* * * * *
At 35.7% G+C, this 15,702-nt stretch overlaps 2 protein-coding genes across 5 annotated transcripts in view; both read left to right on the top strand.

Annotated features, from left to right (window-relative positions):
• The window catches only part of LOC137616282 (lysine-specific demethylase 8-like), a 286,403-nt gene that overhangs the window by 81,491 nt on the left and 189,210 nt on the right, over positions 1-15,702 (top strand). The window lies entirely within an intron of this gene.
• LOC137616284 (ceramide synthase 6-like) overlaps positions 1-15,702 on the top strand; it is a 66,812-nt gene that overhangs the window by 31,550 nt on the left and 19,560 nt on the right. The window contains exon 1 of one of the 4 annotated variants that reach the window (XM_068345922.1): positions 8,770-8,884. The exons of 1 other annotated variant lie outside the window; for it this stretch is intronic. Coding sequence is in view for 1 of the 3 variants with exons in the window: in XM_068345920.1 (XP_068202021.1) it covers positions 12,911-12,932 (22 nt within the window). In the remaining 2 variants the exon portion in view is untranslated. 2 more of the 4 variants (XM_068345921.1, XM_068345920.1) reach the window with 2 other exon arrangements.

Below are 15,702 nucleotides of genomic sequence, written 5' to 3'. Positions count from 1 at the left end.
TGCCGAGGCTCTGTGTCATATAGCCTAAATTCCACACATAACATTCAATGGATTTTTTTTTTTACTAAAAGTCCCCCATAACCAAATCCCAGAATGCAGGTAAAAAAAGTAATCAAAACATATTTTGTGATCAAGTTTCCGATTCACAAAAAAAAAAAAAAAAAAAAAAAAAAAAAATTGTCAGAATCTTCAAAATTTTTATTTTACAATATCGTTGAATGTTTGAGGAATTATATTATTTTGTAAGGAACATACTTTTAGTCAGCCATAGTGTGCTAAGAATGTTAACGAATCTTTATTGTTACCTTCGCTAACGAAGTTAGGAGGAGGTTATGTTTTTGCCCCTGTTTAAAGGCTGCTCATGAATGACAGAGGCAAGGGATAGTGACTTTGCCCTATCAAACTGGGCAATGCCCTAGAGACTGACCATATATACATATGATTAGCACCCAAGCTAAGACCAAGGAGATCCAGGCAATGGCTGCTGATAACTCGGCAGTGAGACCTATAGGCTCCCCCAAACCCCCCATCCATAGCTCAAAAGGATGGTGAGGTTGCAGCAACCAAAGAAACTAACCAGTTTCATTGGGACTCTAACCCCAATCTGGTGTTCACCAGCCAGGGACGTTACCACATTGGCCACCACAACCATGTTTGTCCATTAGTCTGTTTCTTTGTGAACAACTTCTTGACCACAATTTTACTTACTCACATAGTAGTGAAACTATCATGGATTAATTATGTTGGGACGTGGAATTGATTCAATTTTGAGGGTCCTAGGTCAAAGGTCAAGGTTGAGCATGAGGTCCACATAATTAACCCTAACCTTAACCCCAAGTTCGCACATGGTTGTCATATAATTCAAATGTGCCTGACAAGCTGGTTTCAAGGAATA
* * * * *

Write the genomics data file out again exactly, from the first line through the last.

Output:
At 35.7% G+C, this 15,702-nt stretch overlaps 2 protein-coding genes across 5 annotated transcripts in view; both read left to right on the top strand.

Annotated features, from left to right (window-relative positions):
• The window catches only part of LOC137616282 (lysine-specific demethylase 8-like), a 286,403-nt gene that overhangs the window by 81,491 nt on the left and 189,210 nt on the right, over positions 1-15,702 (top strand). The window lies entirely within an intron of this gene.
• LOC137616284 (ceramide synthase 6-like) overlaps positions 1-15,702 on the top strand; it is a 66,812-nt gene that overhangs the window by 31,550 nt on the left and 19,560 nt on the right. The window contains exon 1 of one of the 4 annotated variants that reach the window (XM_068345922.1): positions 8,770-8,884. The exons of 1 other annotated variant lie outside the window; for it this stretch is intronic. Coding sequence is in view for 1 of the 3 variants with exons in the window: in XM_068345920.1 (XP_068202021.1) it covers positions 12,911-12,932 (22 nt within the window). In the remaining 2 variants the exon portion in view is untranslated. 2 more of the 4 variants (XM_068345921.1, XM_068345920.1) reach the window with 2 other exon arrangements.

Below are 15,702 nucleotides of genomic sequence, written 5' to 3'. Positions count from 1 at the left end.
TGCCGAGGCTCTGTGTCATATAGCCTAAATTCCACACATAACATTCAATGGATTTTTTTTTTTACTAAAAGTCCCCCATAACCAAATCCCAGAATGCAGGTAAAAAAAGTAATCAAAACATATTTTGTGATCAAGTTTCCGATTCACAAAAAAAAAAAAAAAAAAAAAAAAAAAAAATTGTCAGAATCTTCAAAATTTTTATTTTACAATATCGTTGAATGTTTGAGGAATTATATTATTTTGTAAGGAACATACTTTTAGTCAGCCATAGTGTGCTAAGAATGTTAACGAATCTTTATTGTTACCTTCGCTAACGAAGTTAGGAGGAGGTTATGTTTTTGCCCCTGTTTAAAGGCTGCTCATGAATGACAGAGGCAAGGGATAGTGACTTTGCCCTATCAAACTGGGCAATGCCCTAGAGACTGACCATATATACATATGATTAGCACCCAAGCTAAGACCAAGGAGATCCAGGCAATGGCTGCTGATAACTCGGCAGTGAGACCTATAGGCTCCCCCAAACCCCCCATCCATAGCTCAAAAGGATGGTGAGGTTGCAGCAACCAAAGAAACTAACCAGTTTCATTGGGACTCTAACCCCAATCTGGTGTTCACCAGCCAGGGACGTTACCACATTGGCCACCACAACCATGTTTGTCCATTAGTCTGTTTCTTTGTGAACAACTTCTTGACCACAATTTTACTTACTCACATAGTAGTGAAACTATCATGGATTAATTATGTTGGGACGTGGAATTGATTCAATTTTGAGGGTCCTAGGTCAAAGGTCAAGGTTGAGCATGAGGTCCACATAATTAACCCTAACCTTAACCCCAAGTTCGCACATGGTTGTCATATAATTCAAATGTGCCTGACAAGCTGGTTTCAAGGAATA